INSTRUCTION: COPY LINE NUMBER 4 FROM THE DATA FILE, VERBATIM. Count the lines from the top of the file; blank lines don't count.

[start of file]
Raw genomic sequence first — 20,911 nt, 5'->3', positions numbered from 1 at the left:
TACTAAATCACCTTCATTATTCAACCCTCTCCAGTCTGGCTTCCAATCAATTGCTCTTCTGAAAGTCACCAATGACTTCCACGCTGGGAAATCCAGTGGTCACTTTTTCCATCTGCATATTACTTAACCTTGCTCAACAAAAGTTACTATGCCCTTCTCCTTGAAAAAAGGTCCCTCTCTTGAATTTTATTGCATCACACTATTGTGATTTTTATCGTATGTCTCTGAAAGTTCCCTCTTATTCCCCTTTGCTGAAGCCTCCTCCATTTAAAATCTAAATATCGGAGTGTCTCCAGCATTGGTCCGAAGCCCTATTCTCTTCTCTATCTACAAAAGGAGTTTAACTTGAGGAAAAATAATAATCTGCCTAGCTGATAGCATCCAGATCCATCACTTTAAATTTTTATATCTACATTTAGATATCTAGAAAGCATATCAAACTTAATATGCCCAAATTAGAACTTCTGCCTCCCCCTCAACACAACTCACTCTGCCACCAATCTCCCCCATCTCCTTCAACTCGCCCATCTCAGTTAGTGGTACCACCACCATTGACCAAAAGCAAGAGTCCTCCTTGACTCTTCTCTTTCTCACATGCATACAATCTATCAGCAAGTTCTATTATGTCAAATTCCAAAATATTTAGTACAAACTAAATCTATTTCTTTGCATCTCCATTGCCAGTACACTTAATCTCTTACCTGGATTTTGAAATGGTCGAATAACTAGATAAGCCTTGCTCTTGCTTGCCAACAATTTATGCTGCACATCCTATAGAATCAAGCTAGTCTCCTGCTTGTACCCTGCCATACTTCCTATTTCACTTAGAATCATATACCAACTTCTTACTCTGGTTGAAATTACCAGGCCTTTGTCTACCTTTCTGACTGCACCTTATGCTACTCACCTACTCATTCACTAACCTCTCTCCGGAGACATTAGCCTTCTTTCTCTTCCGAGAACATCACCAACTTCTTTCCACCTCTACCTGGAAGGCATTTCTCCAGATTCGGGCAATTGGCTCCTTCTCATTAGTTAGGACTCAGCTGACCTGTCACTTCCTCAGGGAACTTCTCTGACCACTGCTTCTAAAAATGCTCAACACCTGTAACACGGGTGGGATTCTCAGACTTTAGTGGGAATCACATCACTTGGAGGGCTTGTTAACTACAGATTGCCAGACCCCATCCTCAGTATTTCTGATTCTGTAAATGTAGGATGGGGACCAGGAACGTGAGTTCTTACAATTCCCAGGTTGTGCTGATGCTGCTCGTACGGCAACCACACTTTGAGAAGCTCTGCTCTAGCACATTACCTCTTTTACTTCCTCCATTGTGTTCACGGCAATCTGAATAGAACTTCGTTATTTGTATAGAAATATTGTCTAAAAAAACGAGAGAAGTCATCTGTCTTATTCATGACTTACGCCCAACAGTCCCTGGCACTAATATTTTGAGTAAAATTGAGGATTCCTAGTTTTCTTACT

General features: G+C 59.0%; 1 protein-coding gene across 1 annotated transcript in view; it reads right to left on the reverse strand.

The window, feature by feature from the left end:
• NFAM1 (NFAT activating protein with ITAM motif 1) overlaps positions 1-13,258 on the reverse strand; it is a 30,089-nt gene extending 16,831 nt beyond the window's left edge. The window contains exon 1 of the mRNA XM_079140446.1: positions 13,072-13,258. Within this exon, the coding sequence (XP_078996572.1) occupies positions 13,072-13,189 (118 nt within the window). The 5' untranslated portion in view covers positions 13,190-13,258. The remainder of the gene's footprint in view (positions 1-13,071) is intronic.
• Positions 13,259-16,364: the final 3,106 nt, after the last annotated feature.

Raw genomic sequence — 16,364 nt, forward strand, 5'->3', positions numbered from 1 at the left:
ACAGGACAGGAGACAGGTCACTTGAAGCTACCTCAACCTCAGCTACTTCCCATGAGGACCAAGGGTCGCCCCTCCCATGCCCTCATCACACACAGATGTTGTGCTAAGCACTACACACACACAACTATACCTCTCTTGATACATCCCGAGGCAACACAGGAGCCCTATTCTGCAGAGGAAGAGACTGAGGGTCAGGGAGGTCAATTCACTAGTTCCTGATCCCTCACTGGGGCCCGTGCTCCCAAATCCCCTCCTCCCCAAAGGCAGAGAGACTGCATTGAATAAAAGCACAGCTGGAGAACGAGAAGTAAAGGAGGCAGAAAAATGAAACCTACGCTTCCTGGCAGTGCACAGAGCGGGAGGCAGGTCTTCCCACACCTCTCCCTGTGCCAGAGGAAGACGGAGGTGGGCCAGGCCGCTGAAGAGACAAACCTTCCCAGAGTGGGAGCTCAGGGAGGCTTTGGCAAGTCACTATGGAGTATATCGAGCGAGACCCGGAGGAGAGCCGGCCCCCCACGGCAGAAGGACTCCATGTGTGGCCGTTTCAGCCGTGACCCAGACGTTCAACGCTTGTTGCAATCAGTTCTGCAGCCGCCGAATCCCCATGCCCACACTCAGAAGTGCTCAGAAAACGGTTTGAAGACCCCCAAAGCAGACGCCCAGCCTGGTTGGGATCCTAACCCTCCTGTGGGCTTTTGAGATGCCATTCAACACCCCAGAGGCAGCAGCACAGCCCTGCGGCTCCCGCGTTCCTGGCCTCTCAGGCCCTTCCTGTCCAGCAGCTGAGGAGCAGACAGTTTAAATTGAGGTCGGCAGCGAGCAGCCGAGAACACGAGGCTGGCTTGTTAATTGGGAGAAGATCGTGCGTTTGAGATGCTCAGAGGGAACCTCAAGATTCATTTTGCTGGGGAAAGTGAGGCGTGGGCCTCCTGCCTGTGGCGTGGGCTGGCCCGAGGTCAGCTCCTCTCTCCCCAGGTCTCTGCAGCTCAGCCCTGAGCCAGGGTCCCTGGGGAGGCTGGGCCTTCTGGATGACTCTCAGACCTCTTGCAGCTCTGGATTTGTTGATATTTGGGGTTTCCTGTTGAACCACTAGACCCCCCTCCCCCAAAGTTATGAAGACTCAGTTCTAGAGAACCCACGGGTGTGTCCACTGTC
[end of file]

The window, feature by feature from the left end: